Technological Diffusion during the European Renaissance
The innovations discussed here represent revolutions in warfare, society, and art that saw a rapid diffusion through the societies of Europe during the renaissance for varying reasons. Whether for survival, economic gain, or aesthetic pleasure they were eventually embraced throughout Europe laying down some of the bedrock that modern western society would be built on. The spread of firearms throughout renaissance Europe had a profound effect on warfare.
The invention of the printing press in Europe would cause innumerable changes to society boosting literacy rates and helping supporting the intellectual renewal of Europe. Oil painting techniques became widely adopted forming the bases of Venetian style painting while also allowing paintings to survive to the present day because of increased durability. Our first example of technological diffusion is the firearm whose vital component, gunpowder, made its way to Europe sometime during the thirteenth century possibly via Moorish Spain (LaRocca, Para 1).
The Chinese also appear to be the first to develop gunpowder weapons with the earliest known reference originating in china during the twelfth century. The exact channels that brought this technology from the Fareast are disputed but what seems obvious is that unlike in China all of the European rulers in the late 15th and early 16th century realized the usefulness of the new weapons (Sandberg, Para 4). Gunpowder weapons first proved their unquestionable worth to European rulers in the mid fourteenth century as the cannons that helped the armies of Mehmet II destroy the previously impregnable walls of Constantinople in 1453.
In that same year cannons combined with earthen defenses helped the French to crush an English attempt to retake Gascony at the Battle of Castillon (Blair, Martell and Roumas, 47). The history of the diffusion of firearm technology throughout Europe during the renaissance gives us an example of technology that was spread by necessity. Cannons allowed the armies of Mehmet II to breach the walls of Constantinople and bring an end to the 1,500 year old Roman Empire.
While at the same time the defensive capabilities of gun powdered weapons was proved to the English at Castillon during a disastrous loss to the French that ended the Hundreds Years’ War. The most dramatic example of this process I have found was during the siege of Pavia in 1525 when the French-Swiss forces were defeated so decisively by harquebusiers protected by pike men that the French troops exchanged the crossbows for firearms after the battle (Brooks 64). For European states it was a necessity to adopt firearms or face their own decline and destruction in the face of a technologically superior rival.
The renaissance also saw the invention and spread of the printing press which has been hailed as one of the most important inventions in the history of mankind. Although earlier printing processes have been known in Asia Schlager and Lauer make the point, “[that] …it was the mechanical apparatus developed by Johannes Gutenberg (1398? -1468) that ushered in a new age of communications and comprehension with far-reaching implications that continue to shape our world and perception” (Para 1).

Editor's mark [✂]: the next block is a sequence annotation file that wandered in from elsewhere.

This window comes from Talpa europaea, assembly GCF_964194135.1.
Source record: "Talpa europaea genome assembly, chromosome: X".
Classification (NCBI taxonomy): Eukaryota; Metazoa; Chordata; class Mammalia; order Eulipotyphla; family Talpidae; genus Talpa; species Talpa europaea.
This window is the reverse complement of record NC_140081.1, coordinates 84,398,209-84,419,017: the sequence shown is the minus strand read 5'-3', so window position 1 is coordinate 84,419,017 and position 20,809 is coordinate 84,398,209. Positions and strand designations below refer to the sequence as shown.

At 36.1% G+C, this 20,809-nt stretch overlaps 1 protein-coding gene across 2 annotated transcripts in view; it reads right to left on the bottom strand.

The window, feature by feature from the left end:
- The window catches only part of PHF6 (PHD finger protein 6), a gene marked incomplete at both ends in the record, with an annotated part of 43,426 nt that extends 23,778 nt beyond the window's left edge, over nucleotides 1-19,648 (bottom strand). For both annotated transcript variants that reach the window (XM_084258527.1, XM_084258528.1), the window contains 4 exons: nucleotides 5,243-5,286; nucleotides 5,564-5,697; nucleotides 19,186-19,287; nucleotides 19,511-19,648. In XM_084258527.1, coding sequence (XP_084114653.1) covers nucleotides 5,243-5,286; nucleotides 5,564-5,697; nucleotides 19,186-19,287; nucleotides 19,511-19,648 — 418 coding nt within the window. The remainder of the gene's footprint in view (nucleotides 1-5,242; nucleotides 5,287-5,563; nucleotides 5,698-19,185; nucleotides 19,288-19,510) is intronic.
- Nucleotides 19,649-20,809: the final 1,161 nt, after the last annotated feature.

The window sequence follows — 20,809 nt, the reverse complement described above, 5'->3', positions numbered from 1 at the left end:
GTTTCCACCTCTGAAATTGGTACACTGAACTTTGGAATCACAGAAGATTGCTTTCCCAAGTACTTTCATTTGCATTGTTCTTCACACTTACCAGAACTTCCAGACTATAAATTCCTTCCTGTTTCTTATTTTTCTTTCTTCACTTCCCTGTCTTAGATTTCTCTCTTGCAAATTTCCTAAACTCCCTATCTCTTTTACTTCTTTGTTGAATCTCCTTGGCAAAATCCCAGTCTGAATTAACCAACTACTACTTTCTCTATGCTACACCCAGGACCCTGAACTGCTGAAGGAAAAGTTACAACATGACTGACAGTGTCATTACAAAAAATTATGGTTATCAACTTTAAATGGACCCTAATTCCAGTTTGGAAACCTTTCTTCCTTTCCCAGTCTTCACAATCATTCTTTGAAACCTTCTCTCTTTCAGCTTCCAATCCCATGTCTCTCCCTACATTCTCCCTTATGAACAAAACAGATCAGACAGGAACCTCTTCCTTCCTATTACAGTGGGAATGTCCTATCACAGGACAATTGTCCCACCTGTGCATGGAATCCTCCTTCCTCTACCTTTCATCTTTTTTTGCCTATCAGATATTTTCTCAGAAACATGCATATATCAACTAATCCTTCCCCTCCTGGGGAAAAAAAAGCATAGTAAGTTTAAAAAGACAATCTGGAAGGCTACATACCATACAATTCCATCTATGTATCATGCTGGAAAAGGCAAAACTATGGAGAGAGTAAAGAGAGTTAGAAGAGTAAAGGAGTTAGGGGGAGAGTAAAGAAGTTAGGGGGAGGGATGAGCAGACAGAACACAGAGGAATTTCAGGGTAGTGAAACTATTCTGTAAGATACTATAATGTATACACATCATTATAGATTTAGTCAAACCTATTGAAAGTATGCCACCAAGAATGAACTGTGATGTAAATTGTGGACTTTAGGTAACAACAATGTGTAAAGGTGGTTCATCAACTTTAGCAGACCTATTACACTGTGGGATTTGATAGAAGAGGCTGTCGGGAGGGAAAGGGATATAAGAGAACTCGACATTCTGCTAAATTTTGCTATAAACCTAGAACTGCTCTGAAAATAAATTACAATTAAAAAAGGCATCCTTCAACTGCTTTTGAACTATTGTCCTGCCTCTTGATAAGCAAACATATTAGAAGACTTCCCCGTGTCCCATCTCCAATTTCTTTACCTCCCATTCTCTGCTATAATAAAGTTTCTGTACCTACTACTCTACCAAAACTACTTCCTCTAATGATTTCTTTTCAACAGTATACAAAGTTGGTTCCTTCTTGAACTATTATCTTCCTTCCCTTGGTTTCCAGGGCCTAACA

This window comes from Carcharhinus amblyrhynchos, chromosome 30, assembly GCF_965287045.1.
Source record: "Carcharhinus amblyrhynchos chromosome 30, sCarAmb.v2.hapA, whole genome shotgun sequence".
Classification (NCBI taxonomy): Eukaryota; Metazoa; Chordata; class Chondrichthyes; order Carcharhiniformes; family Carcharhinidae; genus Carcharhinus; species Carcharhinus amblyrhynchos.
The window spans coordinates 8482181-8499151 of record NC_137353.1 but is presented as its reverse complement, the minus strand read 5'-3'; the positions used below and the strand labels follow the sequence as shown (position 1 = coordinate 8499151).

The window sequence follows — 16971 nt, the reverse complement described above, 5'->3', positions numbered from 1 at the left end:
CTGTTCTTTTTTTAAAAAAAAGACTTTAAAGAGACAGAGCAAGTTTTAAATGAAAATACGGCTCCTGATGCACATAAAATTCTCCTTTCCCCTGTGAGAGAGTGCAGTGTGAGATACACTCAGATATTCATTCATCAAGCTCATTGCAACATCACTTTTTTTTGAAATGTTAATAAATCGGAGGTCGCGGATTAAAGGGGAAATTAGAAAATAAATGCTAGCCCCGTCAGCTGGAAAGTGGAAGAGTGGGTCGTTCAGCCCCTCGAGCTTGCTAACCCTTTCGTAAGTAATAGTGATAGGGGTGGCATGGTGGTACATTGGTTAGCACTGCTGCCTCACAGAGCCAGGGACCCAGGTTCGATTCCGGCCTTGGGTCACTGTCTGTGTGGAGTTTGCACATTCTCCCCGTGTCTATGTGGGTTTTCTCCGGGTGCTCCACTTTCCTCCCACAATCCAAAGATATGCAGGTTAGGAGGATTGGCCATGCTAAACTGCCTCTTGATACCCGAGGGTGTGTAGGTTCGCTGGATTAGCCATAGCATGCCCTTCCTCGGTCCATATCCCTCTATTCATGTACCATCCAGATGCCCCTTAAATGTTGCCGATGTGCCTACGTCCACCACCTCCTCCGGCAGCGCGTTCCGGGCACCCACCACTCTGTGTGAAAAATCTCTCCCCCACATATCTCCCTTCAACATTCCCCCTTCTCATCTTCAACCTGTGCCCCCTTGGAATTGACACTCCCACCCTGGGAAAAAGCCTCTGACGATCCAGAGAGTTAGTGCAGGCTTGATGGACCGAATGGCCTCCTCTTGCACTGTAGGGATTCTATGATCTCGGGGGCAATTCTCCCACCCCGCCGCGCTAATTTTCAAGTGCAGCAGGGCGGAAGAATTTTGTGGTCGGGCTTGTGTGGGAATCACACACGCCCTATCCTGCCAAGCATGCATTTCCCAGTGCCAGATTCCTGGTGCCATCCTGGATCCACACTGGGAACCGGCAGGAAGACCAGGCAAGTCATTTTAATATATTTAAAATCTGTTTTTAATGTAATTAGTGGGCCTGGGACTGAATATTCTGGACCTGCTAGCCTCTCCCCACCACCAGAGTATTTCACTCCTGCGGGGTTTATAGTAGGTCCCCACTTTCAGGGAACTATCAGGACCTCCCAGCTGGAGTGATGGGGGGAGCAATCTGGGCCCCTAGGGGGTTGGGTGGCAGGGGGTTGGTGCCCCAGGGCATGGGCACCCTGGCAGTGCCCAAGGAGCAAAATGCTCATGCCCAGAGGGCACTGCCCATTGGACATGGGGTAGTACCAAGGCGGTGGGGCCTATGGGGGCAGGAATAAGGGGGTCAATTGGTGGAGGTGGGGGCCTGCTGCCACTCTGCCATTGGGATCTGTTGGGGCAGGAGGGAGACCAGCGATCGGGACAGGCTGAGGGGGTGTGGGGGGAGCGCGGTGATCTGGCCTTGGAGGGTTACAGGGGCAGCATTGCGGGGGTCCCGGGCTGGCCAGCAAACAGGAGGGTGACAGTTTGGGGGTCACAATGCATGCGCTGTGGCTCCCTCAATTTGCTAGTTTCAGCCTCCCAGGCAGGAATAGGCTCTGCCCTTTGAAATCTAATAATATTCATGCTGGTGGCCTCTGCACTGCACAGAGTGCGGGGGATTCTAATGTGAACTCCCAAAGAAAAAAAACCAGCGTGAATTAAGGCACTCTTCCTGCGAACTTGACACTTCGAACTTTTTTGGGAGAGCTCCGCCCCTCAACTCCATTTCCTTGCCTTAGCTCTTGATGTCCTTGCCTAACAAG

The diffusion of the printing press was extremely fast with a printing press appearing in every major European center within fifty years of its invention in Germany sometime during the 1430’s even being brought to the New World by the Spanish in 1539 (Schlager & Lauer Para 9). However, unlike the gunpowder weapons the spread of the printing press was not mandated for the immediate survival of European powers. Instead the spread of Gutenberg’s printing press was primarily a money making venture that met the need for a new demand during the renaissance for works of literature.
In fact the increasing affordability and accessibility of books created a new market among people who traditionally did not have access to them. The renaissance period also saw the proliferation of oil painting which was popularized in Flanders by Jan Van Eyck in the early fifteenth century. The technique that was developed by Van Eyck which involved heavy layering of paint for dark colors and a lighter layering of paint for lighter colors allowing the white ground to show through.
Eyck’s’ Technique was then transferred to Italy by Antonello da Messina who brought it to Venice in 1475 probably after learning it from a student of Van Eyck (Hall Para 8). There were also very practical benefits of using oil as a binding agent because it offered greater flexibility, richness of color, and adherence to support. Quite possibly for all these reasons oil painting was successfully transferred all over Italy by painters competing for the patronage of wealthy Italian urbanites. By the 1490’s it was the preferred medium in Italy; the epicenter of the European renaissance.
The period of European history known as the renaissance saw the rise of widespread invention and innovation fueled by political upheaval, rediscovered knowledge, and new found wealth among urban elites that funded so many artistic ventures. Firearm technology transferred from China was rapidly adopted by European powers and after being perfected proved an invaluable tool of war that no European power could do without. The Gutenberg printing press would quickly spread from Germany all over Europe to support the intellectual renewal while simultaneously creating an emergent market for literature among the lower classes Europe.
The oil painting technique developed by Flemish artist Van Eyck was carried to Italy where it soon became the preferred medium and technique. In an age such as the European renaissance that is defined by innovation and invention we can clearly see the process of technological diffusion at work.